The South African Copyright Alliance petitioned the parliamentary portfolio committee on trade and industry last month over the proposed bill, arguing that it will “undermine creators’ copyright”.
The group, which claims to represent “most of the country’s music creators and publishers as well as book authors and publishers”, said that certain provisions of the bill would “disadvantage the very creators the bill aims to protect”.
Nothando Migogo, CEO of the Southern African Music Rights Organisation (SAMRO), which is part of the Copyright Alliance, said that the bill suggests that broadcasters and digital music services that use copyright-protected material should enjoy the same privileges as the creators of the work.
She said: “This would mean that a user is given the right to earn income, royalties, from material that is not theirs. This is in direct conflict with the basic principles of copyright law.”
“This would naturally dilute the revenue payable to creators in the music and literary industries, pushing them into further financial woes.”
The Copyright Alliance also took issue with the bill’s proposal to trigger an automatic loss of copyright where the state or other organisation commissions a creator to create content. This would see composers and authors lose the right to earn royalties when broadcasters use their work. It could also apply to filmmakers funded by the state.
The bill could also make instances of fair use “blurry”, Migogo said, as it essentially says “you can use [a copyrighted work] for free as long as a court of law will find the use to be fair”.
The Copyright Alliance said this is a vague concept that will force creators to approach the courts in an attempt to protect their copyright.
“This vague concept of ‘fair use’ is a direct import from the US, a very litigious society where the court system works much faster than it does here in South Africa.”
According to the Copyright Alliance, fair use would stop royalties from being paid to musicians if their music is used for educational purposes and that academic writers will be put in the position where a university buys one copy of the book and makes free copies for its students without compensating the author.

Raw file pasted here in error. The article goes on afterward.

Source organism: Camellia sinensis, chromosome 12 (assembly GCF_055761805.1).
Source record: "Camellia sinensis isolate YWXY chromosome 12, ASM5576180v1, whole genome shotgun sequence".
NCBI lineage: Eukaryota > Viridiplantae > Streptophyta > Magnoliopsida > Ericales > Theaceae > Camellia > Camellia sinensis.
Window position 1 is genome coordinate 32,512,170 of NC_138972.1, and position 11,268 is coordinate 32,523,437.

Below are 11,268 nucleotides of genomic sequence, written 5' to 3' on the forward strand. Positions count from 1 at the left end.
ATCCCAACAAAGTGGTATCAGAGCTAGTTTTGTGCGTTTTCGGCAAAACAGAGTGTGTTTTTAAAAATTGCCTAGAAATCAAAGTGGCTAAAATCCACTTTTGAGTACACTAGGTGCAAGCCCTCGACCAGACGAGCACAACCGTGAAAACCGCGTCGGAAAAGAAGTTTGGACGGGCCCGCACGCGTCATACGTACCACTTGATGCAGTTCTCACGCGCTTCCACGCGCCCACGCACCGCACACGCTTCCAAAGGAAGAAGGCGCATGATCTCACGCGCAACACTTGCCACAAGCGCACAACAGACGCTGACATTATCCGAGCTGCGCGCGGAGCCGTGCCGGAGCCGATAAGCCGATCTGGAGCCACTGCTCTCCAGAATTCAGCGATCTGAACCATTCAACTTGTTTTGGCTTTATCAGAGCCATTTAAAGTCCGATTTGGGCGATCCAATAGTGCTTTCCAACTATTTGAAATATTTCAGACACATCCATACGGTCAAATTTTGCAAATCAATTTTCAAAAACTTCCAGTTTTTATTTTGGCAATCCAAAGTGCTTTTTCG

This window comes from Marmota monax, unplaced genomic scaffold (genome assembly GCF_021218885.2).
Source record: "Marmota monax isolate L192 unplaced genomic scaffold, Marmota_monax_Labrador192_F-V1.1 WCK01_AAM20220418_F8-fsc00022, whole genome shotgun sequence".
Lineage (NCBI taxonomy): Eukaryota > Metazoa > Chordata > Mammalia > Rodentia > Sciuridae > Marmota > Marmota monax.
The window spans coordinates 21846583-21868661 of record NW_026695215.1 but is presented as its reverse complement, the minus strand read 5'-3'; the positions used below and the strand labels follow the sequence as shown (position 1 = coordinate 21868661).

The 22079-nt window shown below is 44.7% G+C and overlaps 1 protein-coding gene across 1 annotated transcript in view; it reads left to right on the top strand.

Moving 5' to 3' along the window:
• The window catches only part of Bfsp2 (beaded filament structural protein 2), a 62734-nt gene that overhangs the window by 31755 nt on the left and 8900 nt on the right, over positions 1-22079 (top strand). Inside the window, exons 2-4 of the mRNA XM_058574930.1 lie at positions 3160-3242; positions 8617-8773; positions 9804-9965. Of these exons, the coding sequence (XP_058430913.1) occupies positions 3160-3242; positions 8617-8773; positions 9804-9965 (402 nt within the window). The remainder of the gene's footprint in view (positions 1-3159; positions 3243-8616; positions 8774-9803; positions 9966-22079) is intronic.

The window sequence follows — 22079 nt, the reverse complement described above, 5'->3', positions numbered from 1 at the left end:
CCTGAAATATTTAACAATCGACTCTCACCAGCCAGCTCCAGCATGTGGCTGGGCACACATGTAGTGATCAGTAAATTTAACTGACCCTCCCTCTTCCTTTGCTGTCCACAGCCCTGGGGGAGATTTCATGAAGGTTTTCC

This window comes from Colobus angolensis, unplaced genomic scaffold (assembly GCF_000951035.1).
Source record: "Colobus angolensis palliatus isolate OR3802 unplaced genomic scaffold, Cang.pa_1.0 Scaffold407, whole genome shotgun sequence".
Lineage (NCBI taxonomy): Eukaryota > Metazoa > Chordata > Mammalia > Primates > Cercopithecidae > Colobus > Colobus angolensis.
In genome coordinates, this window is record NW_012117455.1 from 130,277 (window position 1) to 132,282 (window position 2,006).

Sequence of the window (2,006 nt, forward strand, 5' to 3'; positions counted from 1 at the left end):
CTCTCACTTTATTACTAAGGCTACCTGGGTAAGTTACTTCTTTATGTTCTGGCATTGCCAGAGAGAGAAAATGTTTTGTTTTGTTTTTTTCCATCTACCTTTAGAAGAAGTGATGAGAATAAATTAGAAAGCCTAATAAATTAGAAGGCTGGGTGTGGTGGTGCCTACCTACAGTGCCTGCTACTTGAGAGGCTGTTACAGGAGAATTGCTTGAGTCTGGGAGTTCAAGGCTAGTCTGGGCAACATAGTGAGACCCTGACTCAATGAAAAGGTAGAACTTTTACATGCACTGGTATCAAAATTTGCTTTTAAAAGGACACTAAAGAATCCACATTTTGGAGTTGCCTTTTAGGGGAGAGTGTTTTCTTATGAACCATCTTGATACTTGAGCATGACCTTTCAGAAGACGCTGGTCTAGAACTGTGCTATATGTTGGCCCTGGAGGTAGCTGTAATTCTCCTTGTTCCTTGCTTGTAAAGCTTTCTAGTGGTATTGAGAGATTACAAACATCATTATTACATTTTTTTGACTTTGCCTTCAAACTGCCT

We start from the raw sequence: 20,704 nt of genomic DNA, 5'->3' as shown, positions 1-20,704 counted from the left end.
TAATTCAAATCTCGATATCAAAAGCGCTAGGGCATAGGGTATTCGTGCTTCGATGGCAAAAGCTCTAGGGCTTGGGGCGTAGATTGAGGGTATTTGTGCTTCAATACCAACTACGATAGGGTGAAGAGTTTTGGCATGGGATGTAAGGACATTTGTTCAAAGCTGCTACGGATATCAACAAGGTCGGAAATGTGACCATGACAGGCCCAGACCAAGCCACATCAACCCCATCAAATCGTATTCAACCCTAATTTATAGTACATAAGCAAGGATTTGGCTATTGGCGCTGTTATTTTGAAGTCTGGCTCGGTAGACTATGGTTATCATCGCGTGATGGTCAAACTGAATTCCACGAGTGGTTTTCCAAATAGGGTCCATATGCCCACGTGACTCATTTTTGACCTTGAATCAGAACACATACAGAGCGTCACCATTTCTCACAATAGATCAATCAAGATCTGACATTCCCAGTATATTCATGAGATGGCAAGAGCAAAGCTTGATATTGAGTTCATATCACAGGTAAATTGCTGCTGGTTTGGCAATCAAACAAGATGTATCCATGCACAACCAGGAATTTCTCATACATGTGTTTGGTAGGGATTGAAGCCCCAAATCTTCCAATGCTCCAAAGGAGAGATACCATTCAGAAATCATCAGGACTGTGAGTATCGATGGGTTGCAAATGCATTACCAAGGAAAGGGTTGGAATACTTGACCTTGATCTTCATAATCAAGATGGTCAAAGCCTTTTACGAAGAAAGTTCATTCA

“It is confusing how we call for stronger systems (legislation and institutions) to work towards ensuring creators live better quality lives and are able to retire and pass on with dignity, yet our legislators are pushing laws that weaken the system that protects them,” the group said.
Professor at the American University and coordinator of the Global Expert Network on Copyright User Rights, Sean Flynn, argued that these fair use fears are “unfounded”.
In a post on the American University’s blog on information justice and intellectual property, Flynn said these claims were “untrue” and that fair use promotes innovation.
“At American University, we have been studying the benefits of fair use. We tracked the economic outcomes in more open and less open copyright systems over 40 years.”
“What we found was that high technology industries do much better in countries with fair use or other open copyright exceptions that can enable their work—and that entertainment and publishing industries do better too.”
He added: “Fair use is not carte blanche to use other people’s work without paying. Fair use only applies to uses that are fair. The test for whether a use is fair asks whether the use would deprive the author of revenue by substituting for the work in the market.”